stairs. One bigger one may be better than two smaller ones.
I’m excited for you. It has been a long time coming but the upside is the fact the wait has given you time to make so many changes to your plan that have improved your final design. Even now, you have come up with more good ideas. I can’t wait to see it evolve and how it looks when finished. Be sure to take before and after photos. Whatever it costs, the resale value will be double what you paid. My only disappointment in seeing it completed is not having these kinds of emails to look forward to. Your renovation blogs are my favorites!!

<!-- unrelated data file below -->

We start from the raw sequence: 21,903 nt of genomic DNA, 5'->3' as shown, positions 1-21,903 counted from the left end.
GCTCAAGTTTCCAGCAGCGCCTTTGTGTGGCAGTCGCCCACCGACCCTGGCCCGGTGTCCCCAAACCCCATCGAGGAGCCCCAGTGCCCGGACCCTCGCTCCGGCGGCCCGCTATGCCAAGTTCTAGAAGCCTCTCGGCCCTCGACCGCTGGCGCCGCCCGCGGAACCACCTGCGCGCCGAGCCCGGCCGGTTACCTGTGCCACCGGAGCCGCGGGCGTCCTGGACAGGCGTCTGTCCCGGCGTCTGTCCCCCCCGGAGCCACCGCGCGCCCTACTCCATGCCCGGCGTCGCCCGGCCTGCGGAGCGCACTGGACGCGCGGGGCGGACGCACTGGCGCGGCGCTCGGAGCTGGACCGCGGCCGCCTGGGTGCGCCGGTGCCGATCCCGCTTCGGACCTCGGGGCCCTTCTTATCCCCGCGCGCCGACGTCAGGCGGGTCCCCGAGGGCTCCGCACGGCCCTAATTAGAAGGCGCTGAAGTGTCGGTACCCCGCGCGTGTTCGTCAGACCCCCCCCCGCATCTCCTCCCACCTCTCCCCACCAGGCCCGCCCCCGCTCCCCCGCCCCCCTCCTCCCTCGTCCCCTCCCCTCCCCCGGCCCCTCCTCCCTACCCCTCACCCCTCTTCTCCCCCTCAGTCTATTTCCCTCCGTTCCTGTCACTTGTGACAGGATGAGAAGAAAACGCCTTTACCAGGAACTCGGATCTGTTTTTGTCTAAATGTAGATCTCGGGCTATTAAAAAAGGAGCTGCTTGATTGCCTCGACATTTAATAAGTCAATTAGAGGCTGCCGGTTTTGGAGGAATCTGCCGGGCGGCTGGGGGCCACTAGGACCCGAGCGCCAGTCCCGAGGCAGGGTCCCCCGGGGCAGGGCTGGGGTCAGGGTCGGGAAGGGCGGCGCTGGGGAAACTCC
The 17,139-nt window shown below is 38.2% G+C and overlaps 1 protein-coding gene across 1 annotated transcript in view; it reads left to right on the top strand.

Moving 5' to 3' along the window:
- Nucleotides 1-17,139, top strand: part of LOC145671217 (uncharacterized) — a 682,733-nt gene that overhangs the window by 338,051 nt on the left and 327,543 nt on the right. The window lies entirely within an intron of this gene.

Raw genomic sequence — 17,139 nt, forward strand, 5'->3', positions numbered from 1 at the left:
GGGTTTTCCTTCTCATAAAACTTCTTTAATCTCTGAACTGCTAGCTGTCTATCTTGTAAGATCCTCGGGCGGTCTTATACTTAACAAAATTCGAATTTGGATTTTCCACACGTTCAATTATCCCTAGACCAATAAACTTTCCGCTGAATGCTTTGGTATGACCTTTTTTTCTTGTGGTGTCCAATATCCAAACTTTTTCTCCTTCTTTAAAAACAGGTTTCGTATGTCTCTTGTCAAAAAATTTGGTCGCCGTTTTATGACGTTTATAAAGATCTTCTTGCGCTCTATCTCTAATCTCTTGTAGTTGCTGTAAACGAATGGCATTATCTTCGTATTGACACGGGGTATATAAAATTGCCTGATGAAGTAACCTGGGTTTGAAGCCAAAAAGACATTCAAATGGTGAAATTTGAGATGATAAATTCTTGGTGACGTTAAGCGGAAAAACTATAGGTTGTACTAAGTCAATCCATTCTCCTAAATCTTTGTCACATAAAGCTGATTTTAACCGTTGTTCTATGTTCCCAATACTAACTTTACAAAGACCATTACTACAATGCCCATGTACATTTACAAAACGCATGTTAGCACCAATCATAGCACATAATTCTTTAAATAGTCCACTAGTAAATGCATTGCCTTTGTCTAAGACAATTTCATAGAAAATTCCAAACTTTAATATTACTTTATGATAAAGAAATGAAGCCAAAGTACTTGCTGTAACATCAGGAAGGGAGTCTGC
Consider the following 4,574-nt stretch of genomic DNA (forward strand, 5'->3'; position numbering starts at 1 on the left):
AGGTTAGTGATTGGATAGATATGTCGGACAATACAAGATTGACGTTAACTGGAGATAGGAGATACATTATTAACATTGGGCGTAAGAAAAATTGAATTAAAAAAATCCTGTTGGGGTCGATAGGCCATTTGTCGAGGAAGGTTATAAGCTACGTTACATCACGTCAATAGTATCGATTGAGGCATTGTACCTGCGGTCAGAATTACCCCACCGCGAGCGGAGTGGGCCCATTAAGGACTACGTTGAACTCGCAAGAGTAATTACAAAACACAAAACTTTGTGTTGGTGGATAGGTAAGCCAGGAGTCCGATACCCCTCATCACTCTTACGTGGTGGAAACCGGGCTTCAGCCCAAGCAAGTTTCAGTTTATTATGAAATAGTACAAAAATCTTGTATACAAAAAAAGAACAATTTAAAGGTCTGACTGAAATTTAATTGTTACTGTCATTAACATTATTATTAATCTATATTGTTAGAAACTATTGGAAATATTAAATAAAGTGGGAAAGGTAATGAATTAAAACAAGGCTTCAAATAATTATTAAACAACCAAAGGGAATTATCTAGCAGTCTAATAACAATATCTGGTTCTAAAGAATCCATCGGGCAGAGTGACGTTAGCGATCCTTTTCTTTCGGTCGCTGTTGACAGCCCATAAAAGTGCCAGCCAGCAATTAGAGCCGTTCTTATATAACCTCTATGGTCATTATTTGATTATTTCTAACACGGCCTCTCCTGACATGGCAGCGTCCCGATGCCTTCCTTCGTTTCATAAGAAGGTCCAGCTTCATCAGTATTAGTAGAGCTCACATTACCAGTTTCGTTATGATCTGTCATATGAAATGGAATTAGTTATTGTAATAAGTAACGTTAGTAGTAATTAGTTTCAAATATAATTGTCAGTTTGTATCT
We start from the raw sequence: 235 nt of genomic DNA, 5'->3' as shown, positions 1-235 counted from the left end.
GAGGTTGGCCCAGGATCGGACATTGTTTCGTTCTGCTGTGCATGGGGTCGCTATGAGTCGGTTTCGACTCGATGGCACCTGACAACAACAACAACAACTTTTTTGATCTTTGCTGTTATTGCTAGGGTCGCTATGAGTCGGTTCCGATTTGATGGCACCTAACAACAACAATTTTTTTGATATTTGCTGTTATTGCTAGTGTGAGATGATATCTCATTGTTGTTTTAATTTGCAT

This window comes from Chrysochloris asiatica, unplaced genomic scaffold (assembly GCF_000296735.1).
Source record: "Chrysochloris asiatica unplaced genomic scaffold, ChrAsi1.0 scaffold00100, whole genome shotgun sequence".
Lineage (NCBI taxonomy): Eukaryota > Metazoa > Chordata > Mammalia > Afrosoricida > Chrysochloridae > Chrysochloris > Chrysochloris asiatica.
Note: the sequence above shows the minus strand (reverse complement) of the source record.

Love it! A winner, like your kitchen. The ‘mini-enfilade’ is great, and will make your bedroom space very elegant indeed. May try to copy some ideas for our own renovation, which will also be in process soon. Good luck for your temporary move to the closet and the construction to come!
LOVE. And the addition of the closet space is a great bonus.
Excited for you!!
Plan. It feels just right. I’ve got bedroom suite envy already.